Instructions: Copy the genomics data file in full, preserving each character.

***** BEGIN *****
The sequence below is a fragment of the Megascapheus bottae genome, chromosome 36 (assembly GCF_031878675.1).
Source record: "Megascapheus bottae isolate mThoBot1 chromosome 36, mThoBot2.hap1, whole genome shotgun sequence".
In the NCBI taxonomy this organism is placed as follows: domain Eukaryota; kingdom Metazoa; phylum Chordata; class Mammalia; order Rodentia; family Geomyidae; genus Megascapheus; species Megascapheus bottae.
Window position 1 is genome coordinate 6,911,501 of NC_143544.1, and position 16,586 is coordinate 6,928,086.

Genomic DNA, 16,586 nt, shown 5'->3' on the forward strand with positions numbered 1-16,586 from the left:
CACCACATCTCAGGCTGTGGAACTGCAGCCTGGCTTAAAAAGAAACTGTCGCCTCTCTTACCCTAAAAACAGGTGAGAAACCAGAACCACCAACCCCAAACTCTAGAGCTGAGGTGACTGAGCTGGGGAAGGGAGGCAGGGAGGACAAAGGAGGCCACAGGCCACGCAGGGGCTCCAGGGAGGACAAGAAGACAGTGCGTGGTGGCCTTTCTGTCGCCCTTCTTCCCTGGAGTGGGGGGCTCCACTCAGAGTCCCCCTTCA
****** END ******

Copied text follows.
The sequence below is a fragment of the Megascapheus bottae genome, chromosome 36 (assembly GCF_031878675.1).
Source record: "Megascapheus bottae isolate mThoBot1 chromosome 36, mThoBot2.hap1, whole genome shotgun sequence".
In the NCBI taxonomy this organism is placed as follows: domain Eukaryota; kingdom Metazoa; phylum Chordata; class Mammalia; order Rodentia; family Geomyidae; genus Megascapheus; species Megascapheus bottae.
Window position 1 is genome coordinate 6,911,501 of NC_143544.1, and position 16,586 is coordinate 6,928,086.

Genomic DNA, 16,586 nt, shown 5'->3' on the forward strand with positions numbered 1-16,586 from the left:
CACCACATCTCAGGCTGTGGAACTGCAGCCTGGCTTAAAAAGAAACTGTCGCCTCTCTTACCCTAAAAACAGGTGAGAAACCAGAACCACCAACCCCAAACTCTAGAGCTGAGGTGACTGAGCTGGGGAAGGGAGGCAGGGAGGACAAAGGAGGCCACAGGCCACGCAGGGGCTCCAGGGAGGACAAGAAGACAGTGCGTGGTGGCCTTTCTGTCGCCCTTCTTCCCTGGAGTGGGGGGCTCCACTCAGAGTCCCCCTTCA